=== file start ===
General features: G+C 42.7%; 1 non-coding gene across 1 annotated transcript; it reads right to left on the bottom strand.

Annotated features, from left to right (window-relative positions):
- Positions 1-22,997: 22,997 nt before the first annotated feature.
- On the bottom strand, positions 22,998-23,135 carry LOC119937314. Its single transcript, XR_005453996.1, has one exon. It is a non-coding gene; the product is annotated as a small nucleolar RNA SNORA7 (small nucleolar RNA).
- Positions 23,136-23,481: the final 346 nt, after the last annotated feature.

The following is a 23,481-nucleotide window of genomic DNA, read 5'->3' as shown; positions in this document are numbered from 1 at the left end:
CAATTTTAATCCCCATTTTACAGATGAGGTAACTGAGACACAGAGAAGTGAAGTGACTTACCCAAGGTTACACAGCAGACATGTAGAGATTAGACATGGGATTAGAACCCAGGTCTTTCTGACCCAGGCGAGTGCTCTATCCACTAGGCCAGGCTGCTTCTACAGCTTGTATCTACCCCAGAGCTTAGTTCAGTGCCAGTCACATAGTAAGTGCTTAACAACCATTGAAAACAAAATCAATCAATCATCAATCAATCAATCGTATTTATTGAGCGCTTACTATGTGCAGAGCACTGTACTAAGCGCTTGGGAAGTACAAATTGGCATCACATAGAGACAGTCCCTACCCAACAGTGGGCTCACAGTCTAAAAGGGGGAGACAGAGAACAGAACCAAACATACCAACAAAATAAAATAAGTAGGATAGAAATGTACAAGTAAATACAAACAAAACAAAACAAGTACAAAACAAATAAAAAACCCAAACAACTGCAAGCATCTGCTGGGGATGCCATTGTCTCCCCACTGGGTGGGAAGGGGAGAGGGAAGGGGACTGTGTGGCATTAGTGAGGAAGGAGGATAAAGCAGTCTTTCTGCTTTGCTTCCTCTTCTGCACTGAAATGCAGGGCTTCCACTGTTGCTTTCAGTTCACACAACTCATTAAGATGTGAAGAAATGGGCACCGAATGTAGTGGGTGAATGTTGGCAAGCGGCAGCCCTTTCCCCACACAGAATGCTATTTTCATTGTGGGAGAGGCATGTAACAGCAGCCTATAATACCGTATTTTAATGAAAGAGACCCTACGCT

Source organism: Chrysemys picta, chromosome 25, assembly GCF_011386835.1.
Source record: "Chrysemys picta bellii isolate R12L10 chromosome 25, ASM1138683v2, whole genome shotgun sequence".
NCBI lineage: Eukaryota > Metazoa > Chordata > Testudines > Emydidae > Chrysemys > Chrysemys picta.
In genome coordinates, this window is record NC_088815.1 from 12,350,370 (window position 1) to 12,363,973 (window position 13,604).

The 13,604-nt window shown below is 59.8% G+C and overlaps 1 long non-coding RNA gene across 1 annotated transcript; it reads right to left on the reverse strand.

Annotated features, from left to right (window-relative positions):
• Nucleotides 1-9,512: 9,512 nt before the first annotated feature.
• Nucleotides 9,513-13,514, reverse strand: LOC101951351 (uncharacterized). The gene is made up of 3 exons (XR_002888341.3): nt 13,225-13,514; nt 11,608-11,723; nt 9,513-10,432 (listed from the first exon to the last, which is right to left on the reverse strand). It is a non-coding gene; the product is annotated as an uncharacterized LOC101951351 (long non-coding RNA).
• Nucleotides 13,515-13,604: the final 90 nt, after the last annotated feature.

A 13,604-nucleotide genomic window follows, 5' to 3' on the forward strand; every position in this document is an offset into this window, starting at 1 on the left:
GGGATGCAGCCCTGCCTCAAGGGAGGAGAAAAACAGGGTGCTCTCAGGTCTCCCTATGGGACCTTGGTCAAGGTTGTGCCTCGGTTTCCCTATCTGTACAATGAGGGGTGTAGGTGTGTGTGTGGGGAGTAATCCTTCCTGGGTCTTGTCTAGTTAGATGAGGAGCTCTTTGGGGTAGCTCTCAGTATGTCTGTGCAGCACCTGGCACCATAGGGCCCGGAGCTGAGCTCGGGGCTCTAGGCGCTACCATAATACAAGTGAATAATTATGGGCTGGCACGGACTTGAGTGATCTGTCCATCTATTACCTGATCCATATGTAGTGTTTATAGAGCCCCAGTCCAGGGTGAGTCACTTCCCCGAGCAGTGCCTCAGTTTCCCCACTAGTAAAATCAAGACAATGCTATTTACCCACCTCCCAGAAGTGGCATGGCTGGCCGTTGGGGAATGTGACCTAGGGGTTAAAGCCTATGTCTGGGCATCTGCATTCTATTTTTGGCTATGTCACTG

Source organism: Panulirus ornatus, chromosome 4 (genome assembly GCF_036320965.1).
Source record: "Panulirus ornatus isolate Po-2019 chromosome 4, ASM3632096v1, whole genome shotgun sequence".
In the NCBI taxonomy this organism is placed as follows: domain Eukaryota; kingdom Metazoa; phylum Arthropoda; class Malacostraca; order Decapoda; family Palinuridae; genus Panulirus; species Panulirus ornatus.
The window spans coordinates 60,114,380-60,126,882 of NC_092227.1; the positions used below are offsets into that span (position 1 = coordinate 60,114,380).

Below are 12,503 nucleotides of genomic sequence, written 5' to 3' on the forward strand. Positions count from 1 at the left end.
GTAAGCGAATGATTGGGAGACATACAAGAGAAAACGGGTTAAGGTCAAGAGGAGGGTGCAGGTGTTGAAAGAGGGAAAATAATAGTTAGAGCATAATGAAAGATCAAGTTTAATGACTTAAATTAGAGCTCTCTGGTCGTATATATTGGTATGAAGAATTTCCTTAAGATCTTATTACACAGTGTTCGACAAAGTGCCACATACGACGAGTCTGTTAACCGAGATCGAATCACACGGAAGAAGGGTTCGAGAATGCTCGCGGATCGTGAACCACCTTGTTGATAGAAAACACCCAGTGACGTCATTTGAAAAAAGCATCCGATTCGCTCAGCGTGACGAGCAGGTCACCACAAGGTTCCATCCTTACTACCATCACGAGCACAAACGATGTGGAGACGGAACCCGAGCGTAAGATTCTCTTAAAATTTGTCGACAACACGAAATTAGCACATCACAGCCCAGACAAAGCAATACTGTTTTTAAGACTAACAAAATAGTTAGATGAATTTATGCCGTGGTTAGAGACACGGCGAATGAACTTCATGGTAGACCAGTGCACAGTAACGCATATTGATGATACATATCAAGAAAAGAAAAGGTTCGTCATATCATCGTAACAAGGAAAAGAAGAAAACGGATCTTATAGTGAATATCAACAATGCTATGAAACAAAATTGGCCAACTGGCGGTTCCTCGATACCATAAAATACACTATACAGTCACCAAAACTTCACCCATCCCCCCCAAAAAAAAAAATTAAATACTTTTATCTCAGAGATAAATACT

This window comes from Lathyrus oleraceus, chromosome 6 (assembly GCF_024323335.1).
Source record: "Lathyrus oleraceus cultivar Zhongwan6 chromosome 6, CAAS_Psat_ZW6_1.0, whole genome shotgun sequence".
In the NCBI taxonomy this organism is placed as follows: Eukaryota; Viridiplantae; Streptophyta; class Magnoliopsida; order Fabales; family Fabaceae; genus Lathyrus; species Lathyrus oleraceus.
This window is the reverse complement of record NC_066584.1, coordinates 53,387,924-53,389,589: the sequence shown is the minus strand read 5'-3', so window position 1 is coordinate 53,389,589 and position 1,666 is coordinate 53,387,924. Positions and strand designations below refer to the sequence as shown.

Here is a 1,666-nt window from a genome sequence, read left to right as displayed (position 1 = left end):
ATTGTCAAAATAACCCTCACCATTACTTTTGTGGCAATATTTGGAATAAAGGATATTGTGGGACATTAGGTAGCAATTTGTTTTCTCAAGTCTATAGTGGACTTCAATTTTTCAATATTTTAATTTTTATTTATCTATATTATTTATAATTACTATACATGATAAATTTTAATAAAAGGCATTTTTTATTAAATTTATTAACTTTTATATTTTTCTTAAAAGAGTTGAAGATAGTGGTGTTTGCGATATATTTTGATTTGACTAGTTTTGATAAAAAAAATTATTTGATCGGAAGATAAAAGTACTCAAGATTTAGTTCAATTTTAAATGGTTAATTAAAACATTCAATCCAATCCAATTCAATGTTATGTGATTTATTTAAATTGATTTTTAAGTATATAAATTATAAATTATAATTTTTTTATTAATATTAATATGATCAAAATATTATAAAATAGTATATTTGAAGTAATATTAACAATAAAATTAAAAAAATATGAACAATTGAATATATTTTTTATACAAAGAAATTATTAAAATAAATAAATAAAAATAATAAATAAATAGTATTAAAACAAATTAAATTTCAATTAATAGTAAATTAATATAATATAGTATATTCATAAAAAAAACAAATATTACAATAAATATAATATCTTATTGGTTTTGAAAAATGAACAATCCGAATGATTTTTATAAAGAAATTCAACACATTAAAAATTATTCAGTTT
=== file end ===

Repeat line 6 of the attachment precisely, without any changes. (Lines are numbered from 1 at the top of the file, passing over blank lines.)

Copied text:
The following is a 23,481-nucleotide window of genomic DNA, read 5'->3' as shown; positions in this document are numbered from 1 at the left end: